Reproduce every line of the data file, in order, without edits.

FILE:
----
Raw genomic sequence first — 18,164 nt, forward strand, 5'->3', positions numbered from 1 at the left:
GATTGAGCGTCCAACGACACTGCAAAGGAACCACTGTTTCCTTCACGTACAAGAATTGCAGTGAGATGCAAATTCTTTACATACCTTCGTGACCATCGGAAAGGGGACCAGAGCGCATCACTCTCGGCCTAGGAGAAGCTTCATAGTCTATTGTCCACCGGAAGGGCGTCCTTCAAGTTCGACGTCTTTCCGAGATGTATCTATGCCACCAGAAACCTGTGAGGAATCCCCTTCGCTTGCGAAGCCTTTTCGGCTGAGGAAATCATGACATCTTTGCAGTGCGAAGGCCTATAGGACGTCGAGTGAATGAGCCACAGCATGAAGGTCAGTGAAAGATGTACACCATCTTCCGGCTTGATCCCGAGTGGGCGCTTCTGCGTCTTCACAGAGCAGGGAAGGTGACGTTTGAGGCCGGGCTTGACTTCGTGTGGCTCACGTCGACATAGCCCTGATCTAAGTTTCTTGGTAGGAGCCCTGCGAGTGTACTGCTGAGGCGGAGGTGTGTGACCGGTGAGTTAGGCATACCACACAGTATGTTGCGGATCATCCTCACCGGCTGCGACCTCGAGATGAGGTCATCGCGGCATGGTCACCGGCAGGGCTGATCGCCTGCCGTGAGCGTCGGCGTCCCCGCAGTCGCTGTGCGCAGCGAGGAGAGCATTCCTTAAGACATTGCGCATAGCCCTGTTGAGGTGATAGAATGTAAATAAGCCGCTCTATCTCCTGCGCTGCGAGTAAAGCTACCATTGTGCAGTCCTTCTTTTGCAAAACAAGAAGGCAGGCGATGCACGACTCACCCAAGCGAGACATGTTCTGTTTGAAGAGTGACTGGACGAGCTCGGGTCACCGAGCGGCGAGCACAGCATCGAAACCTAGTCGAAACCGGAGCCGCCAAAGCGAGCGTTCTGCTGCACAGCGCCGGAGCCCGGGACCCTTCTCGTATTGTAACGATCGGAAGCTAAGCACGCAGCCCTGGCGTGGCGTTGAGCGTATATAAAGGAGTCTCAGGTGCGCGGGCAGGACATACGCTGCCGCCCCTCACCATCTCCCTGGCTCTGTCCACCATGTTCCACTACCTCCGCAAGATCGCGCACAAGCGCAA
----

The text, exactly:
Raw genomic sequence first — 18,164 nt, forward strand, 5'->3', positions numbered from 1 at the left:
GATTGAGCGTCCAACGACACTGCAAAGGAACCACTGTTTCCTTCACGTACAAGAATTGCAGTGAGATGCAAATTCTTTACATACCTTCGTGACCATCGGAAAGGGGACCAGAGCGCATCACTCTCGGCCTAGGAGAAGCTTCATAGTCTATTGTCCACCGGAAGGGCGTCCTTCAAGTTCGACGTCTTTCCGAGATGTATCTATGCCACCAGAAACCTGTGAGGAATCCCCTTCGCTTGCGAAGCCTTTTCGGCTGAGGAAATCATGACATCTTTGCAGTGCGAAGGCCTATAGGACGTCGAGTGAATGAGCCACAGCATGAAGGTCAGTGAAAGATGTACACCATCTTCCGGCTTGATCCCGAGTGGGCGCTTCTGCGTCTTCACAGAGCAGGGAAGGTGACGTTTGAGGCCGGGCTTGACTTCGTGTGGCTCACGTCGACATAGCCCTGATCTAAGTTTCTTGGTAGGAGCCCTGCGAGTGTACTGCTGAGGCGGAGGTGTGTGACCGGTGAGTTAGGCATACCACACAGTATGTTGCGGATCATCCTCACCGGCTGCGACCTCGAGATGAGGTCATCGCGGCATGGTCACCGGCAGGGCTGATCGCCTGCCGTGAGCGTCGGCGTCCCCGCAGTCGCTGTGCGCAGCGAGGAGAGCATTCCTTAAGACATTGCGCATAGCCCTGTTGAGGTGATAGAATGTAAATAAGCCGCTCTATCTCCTGCGCTGCGAGTAAAGCTACCATTGTGCAGTCCTTCTTTTGCAAAACAAGAAGGCAGGCGATGCACGACTCACCCAAGCGAGACATGTTCTGTTTGAAGAGTGACTGGACGAGCTCGGGTCACCGAGCGGCGAGCACAGCATCGAAACCTAGTCGAAACCGGAGCCGCCAAAGCGAGCGTTCTGCTGCACAGCGCCGGAGCCCGGGACCCTTCTCGTATTGTAACGATCGGAAGCTAAGCACGCAGCCCTGGCGTGGCGTTGAGCGTATATAAAGGAGTCTCAGGTGCGCGGGCAGGACATACGCTGCCGCCCCTCACCATCTCCCTGGCTCTGTCCACCATGTTCCACTACCTCCGCAAGATCGCGCACAAGCGCAA